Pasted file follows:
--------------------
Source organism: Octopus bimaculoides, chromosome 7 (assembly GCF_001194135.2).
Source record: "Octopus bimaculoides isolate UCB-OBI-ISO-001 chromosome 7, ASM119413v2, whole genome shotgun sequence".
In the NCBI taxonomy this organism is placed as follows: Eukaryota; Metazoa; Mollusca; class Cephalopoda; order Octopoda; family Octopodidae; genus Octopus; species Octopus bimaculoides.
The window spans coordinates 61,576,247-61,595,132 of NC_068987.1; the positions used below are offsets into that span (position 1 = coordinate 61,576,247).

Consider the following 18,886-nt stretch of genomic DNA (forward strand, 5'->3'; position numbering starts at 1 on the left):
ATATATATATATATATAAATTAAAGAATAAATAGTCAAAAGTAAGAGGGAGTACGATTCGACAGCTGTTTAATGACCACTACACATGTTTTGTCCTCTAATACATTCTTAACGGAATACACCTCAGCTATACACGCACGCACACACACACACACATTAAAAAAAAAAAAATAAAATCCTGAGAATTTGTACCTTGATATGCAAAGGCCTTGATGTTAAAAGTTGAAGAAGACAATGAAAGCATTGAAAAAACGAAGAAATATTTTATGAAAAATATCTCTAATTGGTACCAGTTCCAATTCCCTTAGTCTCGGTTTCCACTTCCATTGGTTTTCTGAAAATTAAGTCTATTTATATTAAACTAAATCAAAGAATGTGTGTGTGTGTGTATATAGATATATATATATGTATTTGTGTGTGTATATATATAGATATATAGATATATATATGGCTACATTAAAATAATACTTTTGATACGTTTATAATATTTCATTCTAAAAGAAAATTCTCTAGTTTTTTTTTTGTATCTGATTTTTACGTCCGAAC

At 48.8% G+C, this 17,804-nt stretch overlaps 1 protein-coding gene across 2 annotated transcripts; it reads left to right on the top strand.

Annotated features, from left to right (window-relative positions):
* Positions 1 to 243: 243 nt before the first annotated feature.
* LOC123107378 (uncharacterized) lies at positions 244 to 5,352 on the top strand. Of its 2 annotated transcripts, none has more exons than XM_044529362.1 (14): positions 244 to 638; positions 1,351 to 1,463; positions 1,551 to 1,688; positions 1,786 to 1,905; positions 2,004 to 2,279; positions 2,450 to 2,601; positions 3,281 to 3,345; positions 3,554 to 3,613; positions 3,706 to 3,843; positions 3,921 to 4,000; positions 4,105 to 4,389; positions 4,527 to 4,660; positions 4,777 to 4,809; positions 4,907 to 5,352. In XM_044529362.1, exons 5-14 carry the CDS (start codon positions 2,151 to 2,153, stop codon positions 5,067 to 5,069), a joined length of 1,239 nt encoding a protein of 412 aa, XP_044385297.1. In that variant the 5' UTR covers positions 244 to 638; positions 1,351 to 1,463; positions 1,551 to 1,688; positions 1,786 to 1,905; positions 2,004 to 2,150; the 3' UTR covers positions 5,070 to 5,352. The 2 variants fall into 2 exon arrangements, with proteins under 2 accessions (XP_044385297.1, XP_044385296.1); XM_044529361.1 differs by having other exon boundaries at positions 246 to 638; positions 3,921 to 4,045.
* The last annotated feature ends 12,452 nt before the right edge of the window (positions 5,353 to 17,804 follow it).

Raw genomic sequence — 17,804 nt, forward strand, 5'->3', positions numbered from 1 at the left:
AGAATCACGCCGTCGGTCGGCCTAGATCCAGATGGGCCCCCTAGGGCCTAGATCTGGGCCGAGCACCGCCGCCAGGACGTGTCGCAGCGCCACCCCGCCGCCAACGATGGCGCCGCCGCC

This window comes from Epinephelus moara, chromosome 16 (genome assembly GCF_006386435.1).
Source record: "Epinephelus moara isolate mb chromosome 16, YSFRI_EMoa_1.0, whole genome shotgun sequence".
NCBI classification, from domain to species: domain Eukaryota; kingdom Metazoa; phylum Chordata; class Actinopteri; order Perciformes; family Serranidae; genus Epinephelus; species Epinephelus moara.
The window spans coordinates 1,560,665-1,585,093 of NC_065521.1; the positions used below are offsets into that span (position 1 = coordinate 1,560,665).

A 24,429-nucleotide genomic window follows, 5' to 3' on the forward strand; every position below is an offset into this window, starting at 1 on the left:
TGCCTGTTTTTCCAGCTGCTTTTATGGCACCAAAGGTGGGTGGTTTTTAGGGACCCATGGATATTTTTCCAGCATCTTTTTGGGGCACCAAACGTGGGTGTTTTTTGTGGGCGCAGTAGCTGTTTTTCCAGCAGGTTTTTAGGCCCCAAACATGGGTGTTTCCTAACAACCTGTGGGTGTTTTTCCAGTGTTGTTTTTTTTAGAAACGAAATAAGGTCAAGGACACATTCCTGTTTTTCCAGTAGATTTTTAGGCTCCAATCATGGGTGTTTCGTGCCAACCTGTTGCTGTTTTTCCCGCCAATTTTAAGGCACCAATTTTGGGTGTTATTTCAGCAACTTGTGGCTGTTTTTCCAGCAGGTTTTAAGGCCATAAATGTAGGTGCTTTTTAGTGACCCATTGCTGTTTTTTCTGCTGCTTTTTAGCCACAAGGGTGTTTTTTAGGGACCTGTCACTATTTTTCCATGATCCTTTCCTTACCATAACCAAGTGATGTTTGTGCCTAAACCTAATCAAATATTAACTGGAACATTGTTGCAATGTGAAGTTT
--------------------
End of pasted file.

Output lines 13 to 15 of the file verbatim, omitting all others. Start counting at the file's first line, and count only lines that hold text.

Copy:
AGAATCACGCCGTCGGTCGGCCTAGATCCAGATGGGCCCCCTAGGGCCTAGATCTGGGCCGAGCACCGCCGCCAGGACGTGTCGCAGCGCCACCCCGCCGCCAACGATGGCGCCGCCGCC

This window comes from Epinephelus moara, chromosome 16 (genome assembly GCF_006386435.1).
Source record: "Epinephelus moara isolate mb chromosome 16, YSFRI_EMoa_1.0, whole genome shotgun sequence".